Energy, Society, and the Environment/Politics of Switching to Renewables
It is widely believed that a switch to renewable energy is a largely political issue. There are many factors that come into play when discussing the politics of this switch.
Replacing the current system[edit | edit source]
The current system is dominated by years of regulations that favor the current system, such as:
- Regulations favoring "centralized electricity infrastructures", which don't allow localized communities to switch to renewables on their own.
- The preference for a quick, high return on investment associated with fossil fuels
- Fossil fuel industry's political power (lobbying, etc.)
The authors of a research article  advocate for "energy democracy", which is a just transition from fossil fuels to renewables. It emphasizes a fast transition with more emphasis on empowering marginalized communities as they are considered to be in better positions to switch .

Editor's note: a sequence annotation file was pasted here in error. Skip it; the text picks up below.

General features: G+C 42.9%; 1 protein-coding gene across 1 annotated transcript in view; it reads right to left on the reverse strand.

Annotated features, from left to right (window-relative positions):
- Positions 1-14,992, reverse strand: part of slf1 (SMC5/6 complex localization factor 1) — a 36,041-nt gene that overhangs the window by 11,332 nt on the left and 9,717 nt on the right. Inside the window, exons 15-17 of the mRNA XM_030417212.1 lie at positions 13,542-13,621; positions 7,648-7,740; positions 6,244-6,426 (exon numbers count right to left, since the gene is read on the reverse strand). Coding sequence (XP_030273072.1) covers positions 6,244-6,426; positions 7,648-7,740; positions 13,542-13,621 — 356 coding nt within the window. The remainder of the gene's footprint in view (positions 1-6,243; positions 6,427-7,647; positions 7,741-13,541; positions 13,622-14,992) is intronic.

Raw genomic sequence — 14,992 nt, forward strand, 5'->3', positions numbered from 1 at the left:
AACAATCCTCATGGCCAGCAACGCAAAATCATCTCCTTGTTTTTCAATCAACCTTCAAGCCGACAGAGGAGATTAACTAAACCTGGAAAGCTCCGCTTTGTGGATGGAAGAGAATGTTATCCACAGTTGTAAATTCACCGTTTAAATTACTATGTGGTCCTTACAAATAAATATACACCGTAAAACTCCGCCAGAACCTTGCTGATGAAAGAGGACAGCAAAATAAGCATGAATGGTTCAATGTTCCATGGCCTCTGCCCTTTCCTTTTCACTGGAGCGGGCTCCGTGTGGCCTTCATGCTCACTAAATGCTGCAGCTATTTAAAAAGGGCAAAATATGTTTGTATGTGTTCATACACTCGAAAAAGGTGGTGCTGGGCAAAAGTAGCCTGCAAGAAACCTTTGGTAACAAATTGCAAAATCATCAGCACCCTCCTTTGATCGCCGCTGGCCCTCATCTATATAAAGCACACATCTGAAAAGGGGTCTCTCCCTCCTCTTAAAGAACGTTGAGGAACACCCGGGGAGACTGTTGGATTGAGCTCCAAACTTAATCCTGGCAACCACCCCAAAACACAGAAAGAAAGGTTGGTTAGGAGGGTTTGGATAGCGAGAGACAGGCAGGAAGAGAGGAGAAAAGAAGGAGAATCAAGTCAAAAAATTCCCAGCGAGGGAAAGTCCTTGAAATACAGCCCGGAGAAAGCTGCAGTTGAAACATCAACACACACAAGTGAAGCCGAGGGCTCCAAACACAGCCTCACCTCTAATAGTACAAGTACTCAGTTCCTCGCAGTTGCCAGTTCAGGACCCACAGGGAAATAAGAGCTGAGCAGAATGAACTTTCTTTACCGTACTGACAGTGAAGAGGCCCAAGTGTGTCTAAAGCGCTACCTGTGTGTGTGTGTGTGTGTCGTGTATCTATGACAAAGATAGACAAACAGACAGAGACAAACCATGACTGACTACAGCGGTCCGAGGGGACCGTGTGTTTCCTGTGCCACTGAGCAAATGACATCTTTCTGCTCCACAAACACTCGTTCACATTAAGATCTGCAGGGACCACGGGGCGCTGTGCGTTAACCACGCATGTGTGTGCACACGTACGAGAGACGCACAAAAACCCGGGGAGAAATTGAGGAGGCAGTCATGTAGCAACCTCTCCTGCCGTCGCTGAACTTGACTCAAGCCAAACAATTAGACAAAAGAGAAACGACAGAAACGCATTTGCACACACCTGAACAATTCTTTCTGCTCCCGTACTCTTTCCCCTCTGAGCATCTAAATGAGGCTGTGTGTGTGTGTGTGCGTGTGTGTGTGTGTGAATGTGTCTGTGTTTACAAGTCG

Decarbonized society desired by both sides of the political spectrum[edit | edit source]
Another research article  involving over 2400 participants found that in the U.S., both liberals and conservatives desire a decarbonized energy future by 2050. In the analysis, people who identified as "liberal", "moderate", or "conservative" were asked to plot what they thought the current energy mix consisted of, and then asked to plot what they would like the energy mix to consist of by 2050. Every fossil fuel had a declining trend for all political views, which is an encouraging sign that we are all united in our goal to decarbonize our society.
- "Political power and renewable energy futures: A critical review". Energy Research & Social Science 35: 78–93. 2018-01-01. doi:10.1016/j.erss.2017.10.018. ISSN 2214-6296. https://www.sciencedirect.com/science/article/pii/S2214629617303468.
- Miniard, Deidra; Kantenbacher, Joseph; Attari, Shahzeen Z. (2020-03-31). "Shared vision for a decarbonized future energy system in the United States". Proceedings of the National Academy of Sciences 117 (13): 7108–7114. doi:10.1073/pnas.1920558117. ISSN 0027-8424. PMID 32179682. https://www.pnas.org/content/117/13/7108.